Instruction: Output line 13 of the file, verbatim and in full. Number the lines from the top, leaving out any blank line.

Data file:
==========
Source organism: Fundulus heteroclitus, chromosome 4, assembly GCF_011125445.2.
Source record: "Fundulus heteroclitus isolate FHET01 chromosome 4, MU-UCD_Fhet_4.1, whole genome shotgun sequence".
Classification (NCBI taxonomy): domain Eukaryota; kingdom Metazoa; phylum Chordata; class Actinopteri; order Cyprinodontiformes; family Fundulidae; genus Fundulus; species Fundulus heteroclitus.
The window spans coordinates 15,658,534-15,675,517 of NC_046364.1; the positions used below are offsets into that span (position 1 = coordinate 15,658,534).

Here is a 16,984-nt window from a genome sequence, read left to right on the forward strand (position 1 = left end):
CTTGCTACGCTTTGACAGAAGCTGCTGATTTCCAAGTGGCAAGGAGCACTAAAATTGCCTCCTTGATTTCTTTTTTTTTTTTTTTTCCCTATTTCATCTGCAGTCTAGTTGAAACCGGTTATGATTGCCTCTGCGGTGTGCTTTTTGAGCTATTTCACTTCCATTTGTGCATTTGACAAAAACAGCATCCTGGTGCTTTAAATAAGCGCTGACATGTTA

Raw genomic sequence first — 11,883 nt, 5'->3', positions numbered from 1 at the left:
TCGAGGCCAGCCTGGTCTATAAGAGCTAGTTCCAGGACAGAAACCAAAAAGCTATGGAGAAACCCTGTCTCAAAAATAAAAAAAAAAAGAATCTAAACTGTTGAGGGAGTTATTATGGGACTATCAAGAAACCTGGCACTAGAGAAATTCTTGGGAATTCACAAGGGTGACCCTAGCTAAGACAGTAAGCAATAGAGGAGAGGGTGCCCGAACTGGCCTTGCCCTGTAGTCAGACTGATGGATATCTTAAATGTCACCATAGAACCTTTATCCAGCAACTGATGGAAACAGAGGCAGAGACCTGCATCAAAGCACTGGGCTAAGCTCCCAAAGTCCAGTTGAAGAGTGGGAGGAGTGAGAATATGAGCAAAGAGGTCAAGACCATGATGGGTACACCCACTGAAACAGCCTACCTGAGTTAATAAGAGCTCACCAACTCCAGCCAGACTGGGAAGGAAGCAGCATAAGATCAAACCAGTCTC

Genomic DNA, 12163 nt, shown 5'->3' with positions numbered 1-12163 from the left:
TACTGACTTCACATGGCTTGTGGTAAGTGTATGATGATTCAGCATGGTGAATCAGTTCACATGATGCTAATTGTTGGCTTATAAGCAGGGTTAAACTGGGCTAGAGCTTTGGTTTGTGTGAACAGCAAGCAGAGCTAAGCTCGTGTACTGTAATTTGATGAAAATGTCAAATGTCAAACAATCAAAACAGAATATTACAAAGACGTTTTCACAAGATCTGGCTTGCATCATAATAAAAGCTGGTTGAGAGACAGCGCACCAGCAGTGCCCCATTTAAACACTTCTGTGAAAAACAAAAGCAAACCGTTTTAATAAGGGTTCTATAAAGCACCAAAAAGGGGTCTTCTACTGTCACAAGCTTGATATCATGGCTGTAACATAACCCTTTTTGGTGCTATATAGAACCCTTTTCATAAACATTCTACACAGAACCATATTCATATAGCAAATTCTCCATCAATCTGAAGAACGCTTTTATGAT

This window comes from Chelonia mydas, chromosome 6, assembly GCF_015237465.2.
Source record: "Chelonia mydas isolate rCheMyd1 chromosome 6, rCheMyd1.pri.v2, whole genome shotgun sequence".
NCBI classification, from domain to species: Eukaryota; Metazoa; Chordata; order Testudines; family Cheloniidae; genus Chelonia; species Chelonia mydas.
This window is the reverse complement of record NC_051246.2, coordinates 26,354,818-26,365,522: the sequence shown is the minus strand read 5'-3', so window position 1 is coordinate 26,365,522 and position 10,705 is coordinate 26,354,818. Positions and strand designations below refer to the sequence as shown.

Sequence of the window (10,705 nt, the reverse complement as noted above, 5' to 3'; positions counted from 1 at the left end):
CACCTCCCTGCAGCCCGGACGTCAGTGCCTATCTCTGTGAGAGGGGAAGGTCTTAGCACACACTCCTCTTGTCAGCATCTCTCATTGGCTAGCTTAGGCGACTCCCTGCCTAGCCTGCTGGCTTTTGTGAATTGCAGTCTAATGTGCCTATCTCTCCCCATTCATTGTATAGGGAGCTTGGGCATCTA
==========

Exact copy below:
NCBI classification, from domain to species: Eukaryota; Metazoa; Chordata; order Testudines; family Cheloniidae; genus Chelonia; species Chelonia mydas.